The results are in. Donald Trump was just elected the 45th president of the U.S. in a stunning victory that defied the expectations of polls. He becomes the first modern president without military or government experience, besting Hillary Clinton on the strength of rural, white voters who say they are concerned about their jobs disappearing overseas and sick of the political status quo.
So, what does it all mean? Wharton legal studies and business ethics professor Eric Orts and University of Pennsylvania Law School dean Theodore Ruger appeared on the Knowledge@Wharton show, part of Wharton Business Radio on SiriusXM channel 111 this morning, to discuss potential fallout from the election. Visit our parent publication, Knowledge@Wharton, to listen to the full podcast.
Below are a few bullet-point takeaways from the conversation with Orts and Ruger. You will also find alternating comments from first-time teen voters reflecting on their experiences in the voting booth and during this historic 2016 election. They did not share which candidate they voted for, but rather what it felt like to have a role in their first presidential election.
- Why did Donald Trump win so many middle-America states? Globalization fueled the Trump vote in states like Iowa and Ohio as people responded to jobs going overseas. “A lot of manufacturing jobs were lost over the years of 2008-2009, during the recession. People saw Wall Street guys getting bailed out; nobody was really taking responsibility for people losing their houses, losing their jobs,” Orts noted. “Statistically, there has been job growth [since the recession], but a lot of the basic manufacturing jobs people had had were gone…. There was a lot of anger seen about this in the middle parts of the country.”
Reflection from First-time Voter Brandon Wilhelmsen, 18, Utah: “For me, [voting] was really scary. I knew what has been going on, and I’ve been terrified watching these two candidates fight for every bit of soil. After waiting for an hour and a half to walk through a hallway, I finally got my ballot and was ready to begin. The first thing I saw was the presidential options and immediately skipped it out of fear. After completing everything else, I found it was hard to even lift my pen to sign for my vote knowing that I didn’t want to regret my voice. I seriously felt like I might cry out of fear and nerves. I finally submitted mine after taking an extra five minutes of making sure I wouldn’t regret my voice. I’m telling you, this historic moment isn’t going to be easily forgotten.”
- What mattered most to voters in this election? Studies show that the single variable most voters cared about was “making a change,” said Dean Theodore Ruger. “It was more important than the economy, more important than national security. Among voters who prioritized making a change, 83% went for Trump. It remains to be seen how this translates into governance, but it was a protest vote.”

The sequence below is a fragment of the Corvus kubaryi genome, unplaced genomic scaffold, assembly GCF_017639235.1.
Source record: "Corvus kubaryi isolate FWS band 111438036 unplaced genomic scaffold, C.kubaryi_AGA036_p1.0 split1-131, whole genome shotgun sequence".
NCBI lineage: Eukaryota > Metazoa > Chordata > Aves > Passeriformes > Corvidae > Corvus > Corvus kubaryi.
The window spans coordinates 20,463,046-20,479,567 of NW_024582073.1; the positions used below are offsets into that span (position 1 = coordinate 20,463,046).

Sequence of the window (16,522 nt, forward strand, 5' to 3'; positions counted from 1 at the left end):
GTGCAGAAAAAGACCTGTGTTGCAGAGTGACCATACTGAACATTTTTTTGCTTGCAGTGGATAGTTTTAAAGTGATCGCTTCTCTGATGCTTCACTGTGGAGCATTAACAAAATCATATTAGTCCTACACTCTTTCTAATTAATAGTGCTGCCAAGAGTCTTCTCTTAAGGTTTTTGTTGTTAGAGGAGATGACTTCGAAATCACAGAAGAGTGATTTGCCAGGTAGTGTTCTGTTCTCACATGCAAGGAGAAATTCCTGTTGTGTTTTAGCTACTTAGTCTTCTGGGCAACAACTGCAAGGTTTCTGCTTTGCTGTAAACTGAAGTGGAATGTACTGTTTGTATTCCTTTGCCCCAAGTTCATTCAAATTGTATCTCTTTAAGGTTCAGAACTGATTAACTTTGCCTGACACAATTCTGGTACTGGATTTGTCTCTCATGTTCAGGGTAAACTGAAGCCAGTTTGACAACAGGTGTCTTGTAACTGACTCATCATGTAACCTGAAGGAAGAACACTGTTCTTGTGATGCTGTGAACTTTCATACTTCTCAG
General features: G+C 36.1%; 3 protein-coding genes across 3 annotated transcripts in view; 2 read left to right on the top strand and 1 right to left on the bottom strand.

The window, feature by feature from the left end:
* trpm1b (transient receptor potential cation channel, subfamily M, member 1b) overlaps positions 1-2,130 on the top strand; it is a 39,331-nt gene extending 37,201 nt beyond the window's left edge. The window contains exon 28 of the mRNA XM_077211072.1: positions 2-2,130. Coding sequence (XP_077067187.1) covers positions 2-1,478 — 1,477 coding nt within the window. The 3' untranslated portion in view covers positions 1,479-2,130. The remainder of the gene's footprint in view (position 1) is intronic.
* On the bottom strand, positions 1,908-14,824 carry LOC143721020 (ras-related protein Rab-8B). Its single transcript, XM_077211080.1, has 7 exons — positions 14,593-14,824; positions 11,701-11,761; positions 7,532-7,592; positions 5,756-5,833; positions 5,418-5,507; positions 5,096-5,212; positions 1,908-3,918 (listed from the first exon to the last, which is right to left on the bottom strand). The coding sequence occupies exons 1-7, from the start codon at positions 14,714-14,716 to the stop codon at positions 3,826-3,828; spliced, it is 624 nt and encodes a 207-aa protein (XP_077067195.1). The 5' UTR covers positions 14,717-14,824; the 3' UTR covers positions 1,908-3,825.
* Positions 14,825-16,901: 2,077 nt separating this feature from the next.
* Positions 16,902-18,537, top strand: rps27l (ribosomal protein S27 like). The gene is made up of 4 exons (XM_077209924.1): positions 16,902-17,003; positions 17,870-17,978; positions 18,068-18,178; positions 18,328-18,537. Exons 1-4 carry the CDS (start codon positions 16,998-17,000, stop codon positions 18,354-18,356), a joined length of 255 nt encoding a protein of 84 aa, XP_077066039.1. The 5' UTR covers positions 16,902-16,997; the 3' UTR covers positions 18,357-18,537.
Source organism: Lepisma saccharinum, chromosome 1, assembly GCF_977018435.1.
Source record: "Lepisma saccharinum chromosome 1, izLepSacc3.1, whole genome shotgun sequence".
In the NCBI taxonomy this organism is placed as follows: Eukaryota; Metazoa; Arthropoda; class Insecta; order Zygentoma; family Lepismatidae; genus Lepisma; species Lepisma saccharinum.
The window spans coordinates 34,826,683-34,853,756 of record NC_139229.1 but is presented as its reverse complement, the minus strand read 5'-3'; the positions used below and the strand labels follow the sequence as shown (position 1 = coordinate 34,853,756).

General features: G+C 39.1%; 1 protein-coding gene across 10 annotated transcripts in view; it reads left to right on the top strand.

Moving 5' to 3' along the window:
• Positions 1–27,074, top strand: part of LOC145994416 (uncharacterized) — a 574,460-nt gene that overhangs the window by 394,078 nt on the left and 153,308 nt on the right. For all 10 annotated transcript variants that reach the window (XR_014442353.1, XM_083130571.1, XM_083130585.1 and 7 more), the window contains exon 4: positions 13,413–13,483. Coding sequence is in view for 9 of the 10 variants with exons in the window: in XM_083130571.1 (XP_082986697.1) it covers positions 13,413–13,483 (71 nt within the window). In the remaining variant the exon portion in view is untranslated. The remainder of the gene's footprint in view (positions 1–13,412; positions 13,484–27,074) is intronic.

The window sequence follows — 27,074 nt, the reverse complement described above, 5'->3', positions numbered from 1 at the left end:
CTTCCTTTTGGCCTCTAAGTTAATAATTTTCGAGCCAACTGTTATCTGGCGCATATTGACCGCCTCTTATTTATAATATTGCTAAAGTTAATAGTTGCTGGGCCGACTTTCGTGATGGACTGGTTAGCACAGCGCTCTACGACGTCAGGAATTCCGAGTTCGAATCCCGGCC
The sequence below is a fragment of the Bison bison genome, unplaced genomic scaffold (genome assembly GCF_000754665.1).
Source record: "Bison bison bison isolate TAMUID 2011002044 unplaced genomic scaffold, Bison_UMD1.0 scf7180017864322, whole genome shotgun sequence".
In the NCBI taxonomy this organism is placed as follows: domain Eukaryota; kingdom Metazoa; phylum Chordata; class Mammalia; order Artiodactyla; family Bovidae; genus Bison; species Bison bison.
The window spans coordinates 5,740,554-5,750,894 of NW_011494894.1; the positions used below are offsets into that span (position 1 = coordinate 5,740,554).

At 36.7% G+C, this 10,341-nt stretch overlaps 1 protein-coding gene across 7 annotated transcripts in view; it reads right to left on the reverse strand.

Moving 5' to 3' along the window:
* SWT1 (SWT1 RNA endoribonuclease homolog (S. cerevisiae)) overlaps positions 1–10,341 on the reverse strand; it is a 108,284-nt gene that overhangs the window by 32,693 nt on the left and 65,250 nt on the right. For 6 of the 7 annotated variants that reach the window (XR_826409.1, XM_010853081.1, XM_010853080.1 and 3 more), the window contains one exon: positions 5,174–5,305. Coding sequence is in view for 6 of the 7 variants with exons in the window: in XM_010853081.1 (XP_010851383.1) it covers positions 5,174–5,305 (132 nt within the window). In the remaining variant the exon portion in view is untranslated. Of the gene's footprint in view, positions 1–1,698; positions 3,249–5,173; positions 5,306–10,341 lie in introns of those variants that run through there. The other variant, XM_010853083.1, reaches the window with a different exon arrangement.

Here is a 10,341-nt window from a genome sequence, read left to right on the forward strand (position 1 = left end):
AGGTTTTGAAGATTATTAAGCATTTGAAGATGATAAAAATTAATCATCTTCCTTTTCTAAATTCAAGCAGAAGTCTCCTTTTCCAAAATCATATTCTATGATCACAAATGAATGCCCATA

Reflection from First-time Voter Natalia Lange, 18, New Jersey: “I’ve been paying really close attention to everything that is happening in this campaigning process. I didn’t want to just vote the way that my parents voted, I wanted to find my own ideas and my own voice. Going into the municipal building to vote, I was actually a little bit nervous. I had never been inside a voting booth and I wasn’t sure how the whole process was going to go. But as soon as I got into the building, there were many lovely retirees who…helped me out and made sure I knew where to go. Signing in, I had a little lurch in my stomach. It finally started sinking in that I’m an adult now and I’m actually voting to help decide the fate of our nation. It hit me how scary close this election is and how important it is to the future of our country and the lifestyle of our generation and the next… It’s amazing to know that you have an impact in all of this. Every vote counts.”
- How will a Trump presidency affect big policy issues like protecting our environment and helping displaced refugees? Ort said if Trump follows through on his campaign promises, policies to combat climate change could be in serious jeopardy. “If the U.S. comes out of the Paris agreement, already people are saying Paris doesn’t go far enough [As part of the Paris Climate Change Agreement, reached in December 2015, every nation pledged to reduce greenhouse gas emissions]; if we lose U.S. leadership and lose possible deals with China on this, we’re almost certain now to face extremely severe [environmental] consequences within a few decades.” The refugee problems currently facing Europe would be dwarfed by future surges in refugees and global conflicts over access to water and food, Orts added. “A wall [which Trump has promised to build to protect our borders from foreigners coming into the country] is not going to solve this problem.”